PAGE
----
• OS
    Oliver S.
    26 August 2020 @ 21:21
    The stats are utterly goosed. A COVID death doesn't mean that you have died because of COVID. Even with the goosed stats, this is no worse than seasonal flu (and that according to WHO figures). I guess what is real, and you can adjust investment bias, is the Governments' response. Stats are great, but this is a case of s$&t in, s£$t out.
    • LS
      Lemony S.
      27 August 2020 @ 16:23
      Yes, see my post below. The disease is real but not that meaningful now or historically, and the response is one of creeping marxism and anti liberty central powers.
  • SB
    Stewart B.
    27 August 2020 @ 11:12
    One interesting thing I've noticed is that where there has been a Covid19 outbreak in a largish group of unrelated people (eg a cruise ship or factory), not everyone got Covid19. This supports the idea of some people having some type of immunity or partial immunity to Covid19.
  • JG
    Jeff G.
    27 August 2020 @ 03:21
    Medical coding can be quite messy. Subjective and influenced by government rebursement. Great job Michael and Christina! Thanks for your personal story Christina.
  • dm
    dude m.
    27 August 2020 @ 00:34
    Subject matter aside, Michael Green is such an amazing interviewer. And he's so gracious with his guest. This interview seems more of a dance than a static ask-questions-get-answers. And Michael certainly has done his homework. And he really tries to learn the guest story and ads value to the discussion. A superior interview that we've all come to expect and appreciate from RV.
  • RM
    Robert M.
    26 August 2020 @ 21:29
    Taking NYC, NJ out of numbers is apples to oranges comparison to Europe. If you do that, then do the same for European countries like Italy that also got the virus early on and had the same issues as NYC. If you wanted to do that comparison, start with a later date where the initial surge was over in Europe and US and then compare.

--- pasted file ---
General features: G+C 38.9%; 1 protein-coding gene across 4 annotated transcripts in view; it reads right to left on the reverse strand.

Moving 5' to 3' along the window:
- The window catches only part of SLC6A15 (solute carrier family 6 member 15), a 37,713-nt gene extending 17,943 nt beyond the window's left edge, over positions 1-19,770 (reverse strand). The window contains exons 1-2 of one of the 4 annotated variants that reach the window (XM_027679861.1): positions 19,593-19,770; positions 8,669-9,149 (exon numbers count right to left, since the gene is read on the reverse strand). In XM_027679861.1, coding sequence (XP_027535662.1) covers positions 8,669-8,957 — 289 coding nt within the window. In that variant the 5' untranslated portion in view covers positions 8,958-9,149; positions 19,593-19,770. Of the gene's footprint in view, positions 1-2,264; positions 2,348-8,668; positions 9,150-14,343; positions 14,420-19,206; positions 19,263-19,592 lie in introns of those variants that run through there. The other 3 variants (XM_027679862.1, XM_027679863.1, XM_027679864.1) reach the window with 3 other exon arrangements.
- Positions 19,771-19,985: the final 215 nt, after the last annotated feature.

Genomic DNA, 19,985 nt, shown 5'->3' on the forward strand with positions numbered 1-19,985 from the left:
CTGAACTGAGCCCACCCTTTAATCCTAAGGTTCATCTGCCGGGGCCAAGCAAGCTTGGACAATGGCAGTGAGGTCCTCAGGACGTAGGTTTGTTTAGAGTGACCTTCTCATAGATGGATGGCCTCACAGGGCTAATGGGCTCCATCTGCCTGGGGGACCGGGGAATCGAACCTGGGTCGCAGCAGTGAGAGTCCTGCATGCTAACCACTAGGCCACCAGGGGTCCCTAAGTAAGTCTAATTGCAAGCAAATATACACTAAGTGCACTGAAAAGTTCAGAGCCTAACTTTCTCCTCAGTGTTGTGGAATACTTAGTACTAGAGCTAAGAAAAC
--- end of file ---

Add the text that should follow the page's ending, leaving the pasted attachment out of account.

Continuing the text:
• MG
      Michael G. | Contributor
      26 August 2020 @ 23:12
      Repeat of comment below: Appreciate the question. To be clear, the data is available precisely to allow you to do this analysis yourself. There are no "outlier" equivalents for Europe which is why we demonstrated this dynamic. Europe's "slope line" is unbiased by outliers while the US original slope line is distinctly biased by those states that committed SARS-CoV2 patients to nursing homes. Removing that bias presents a much more accurate picture of the dynamics of the US experience. Again, the point is not political blame, but rather to identify the improving dynamics. This (improving outcomes) is also true of Europe, albeit less so.
    • RM
      Robert M.
      27 August 2020 @ 00:14
      Europe learned the lesson about nursing homes before the US. And they committed the same mistakes. So you have to exclude their data as well. Still disagree with your premise:
  • HH
    Heath H.
    26 August 2020 @ 15:44
    I would have liked a lot more statistical content. Covid will pass, but the methods for handling biases, mismatched data, and heteroscedasticity on complex problemswill be useful forever.
    • MG
      Michael G. | Contributor
      26 August 2020 @ 23:22